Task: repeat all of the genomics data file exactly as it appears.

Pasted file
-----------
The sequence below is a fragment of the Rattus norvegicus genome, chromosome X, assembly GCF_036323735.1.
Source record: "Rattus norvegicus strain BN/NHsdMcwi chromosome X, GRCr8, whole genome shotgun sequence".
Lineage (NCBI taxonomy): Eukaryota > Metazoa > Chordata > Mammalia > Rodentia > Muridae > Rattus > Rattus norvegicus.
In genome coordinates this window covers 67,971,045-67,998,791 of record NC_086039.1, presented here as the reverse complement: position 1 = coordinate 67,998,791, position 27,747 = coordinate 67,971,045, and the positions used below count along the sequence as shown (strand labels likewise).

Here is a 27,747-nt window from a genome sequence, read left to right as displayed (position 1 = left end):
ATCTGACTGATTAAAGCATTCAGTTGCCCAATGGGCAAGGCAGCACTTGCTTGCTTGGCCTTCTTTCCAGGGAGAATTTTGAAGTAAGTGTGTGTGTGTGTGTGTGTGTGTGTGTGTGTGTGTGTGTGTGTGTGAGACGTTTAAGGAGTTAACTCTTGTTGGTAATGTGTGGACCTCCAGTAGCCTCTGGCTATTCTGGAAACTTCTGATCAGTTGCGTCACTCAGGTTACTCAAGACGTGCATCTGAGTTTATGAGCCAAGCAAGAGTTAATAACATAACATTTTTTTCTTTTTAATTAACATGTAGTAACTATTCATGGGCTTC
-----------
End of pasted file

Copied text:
The sequence below is a fragment of the Rattus norvegicus genome, chromosome X, assembly GCF_036323735.1.
Source record: "Rattus norvegicus strain BN/NHsdMcwi chromosome X, GRCr8, whole genome shotgun sequence".
Lineage (NCBI taxonomy): Eukaryota > Metazoa > Chordata > Mammalia > Rodentia > Muridae > Rattus > Rattus norvegicus.
In genome coordinates this window covers 67,971,045-67,998,791 of record NC_086039.1, presented here as the reverse complement: position 1 = coordinate 67,998,791, position 27,747 = coordinate 67,971,045, and the positions used below count along the sequence as shown (strand labels likewise).

Here is a 27,747-nt window from a genome sequence, read left to right as displayed (position 1 = left end):
ATCTGACTGATTAAAGCATTCAGTTGCCCAATGGGCAAGGCAGCACTTGCTTGCTTGGCCTTCTTTCCAGGGAGAATTTTGAAGTAAGTGTGTGTGTGTGTGTGTGTGTGTGTGTGTGTGTGTGTGTGTGTGTGAGACGTTTAAGGAGTTAACTCTTGTTGGTAATGTGTGGACCTCCAGTAGCCTCTGGCTATTCTGGAAACTTCTGATCAGTTGCGTCACTCAGGTTACTCAAGACGTGCATCTGAGTTTATGAGCCAAGCAAGAGTTAATAACATAACATTTTTTTCTTTTTAATTAACATGTAGTAACTATTCATGGGCTTC